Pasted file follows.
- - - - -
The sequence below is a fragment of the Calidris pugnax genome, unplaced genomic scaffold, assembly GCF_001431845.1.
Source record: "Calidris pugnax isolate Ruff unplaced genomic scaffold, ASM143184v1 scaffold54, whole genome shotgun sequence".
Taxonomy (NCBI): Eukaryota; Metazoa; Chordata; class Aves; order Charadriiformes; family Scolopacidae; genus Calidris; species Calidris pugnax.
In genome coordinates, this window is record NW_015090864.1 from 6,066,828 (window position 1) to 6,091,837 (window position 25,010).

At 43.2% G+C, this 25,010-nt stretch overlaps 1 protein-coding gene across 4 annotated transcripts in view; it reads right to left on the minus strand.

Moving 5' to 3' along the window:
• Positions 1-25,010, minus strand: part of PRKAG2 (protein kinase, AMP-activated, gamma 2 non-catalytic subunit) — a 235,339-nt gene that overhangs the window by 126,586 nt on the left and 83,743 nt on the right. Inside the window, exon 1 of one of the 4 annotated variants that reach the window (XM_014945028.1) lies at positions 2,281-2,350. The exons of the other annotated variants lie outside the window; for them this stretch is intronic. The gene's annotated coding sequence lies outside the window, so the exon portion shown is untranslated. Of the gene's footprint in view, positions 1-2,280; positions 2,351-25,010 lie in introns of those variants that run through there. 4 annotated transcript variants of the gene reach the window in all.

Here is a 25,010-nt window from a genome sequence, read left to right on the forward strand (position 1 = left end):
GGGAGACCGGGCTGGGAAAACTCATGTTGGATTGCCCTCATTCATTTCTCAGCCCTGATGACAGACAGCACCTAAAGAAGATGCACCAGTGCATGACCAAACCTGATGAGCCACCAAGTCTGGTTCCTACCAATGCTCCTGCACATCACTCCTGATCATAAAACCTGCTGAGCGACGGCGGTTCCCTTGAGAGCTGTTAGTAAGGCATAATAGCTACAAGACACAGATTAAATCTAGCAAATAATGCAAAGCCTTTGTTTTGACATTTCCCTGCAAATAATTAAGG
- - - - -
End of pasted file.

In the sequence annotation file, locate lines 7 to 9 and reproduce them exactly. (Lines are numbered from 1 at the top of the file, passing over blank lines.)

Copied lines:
• Positions 1-25,010, minus strand: part of PRKAG2 (protein kinase, AMP-activated, gamma 2 non-catalytic subunit) — a 235,339-nt gene that overhangs the window by 126,586 nt on the left and 83,743 nt on the right. Inside the window, exon 1 of one of the 4 annotated variants that reach the window (XM_014945028.1) lies at positions 2,281-2,350. The exons of the other annotated variants lie outside the window; for them this stretch is intronic. The gene's annotated coding sequence lies outside the window, so the exon portion shown is untranslated. Of the gene's footprint in view, positions 1-2,280; positions 2,351-25,010 lie in introns of those variants that run through there. 4 annotated transcript variants of the gene reach the window in all.

Here is a 25,010-nt window from a genome sequence, read left to right on the forward strand (position 1 = left end):
GGGAGACCGGGCTGGGAAAACTCATGTTGGATTGCCCTCATTCATTTCTCAGCCCTGATGACAGACAGCACCTAAAGAAGATGCACCAGTGCATGACCAAACCTGATGAGCCACCAAGTCTGGTTCCTACCAATGCTCCTGCACATCACTCCTGATCATAAAACCTGCTGAGCGACGGCGGTTCCCTTGAGAGCTGTTAGTAAGGCATAATAGCTACAAGACACAGATTAAATCTAGCAAATAATGCAAAGCCTTTGTTTTGACATTTCCCTGCAAATAATTAAGG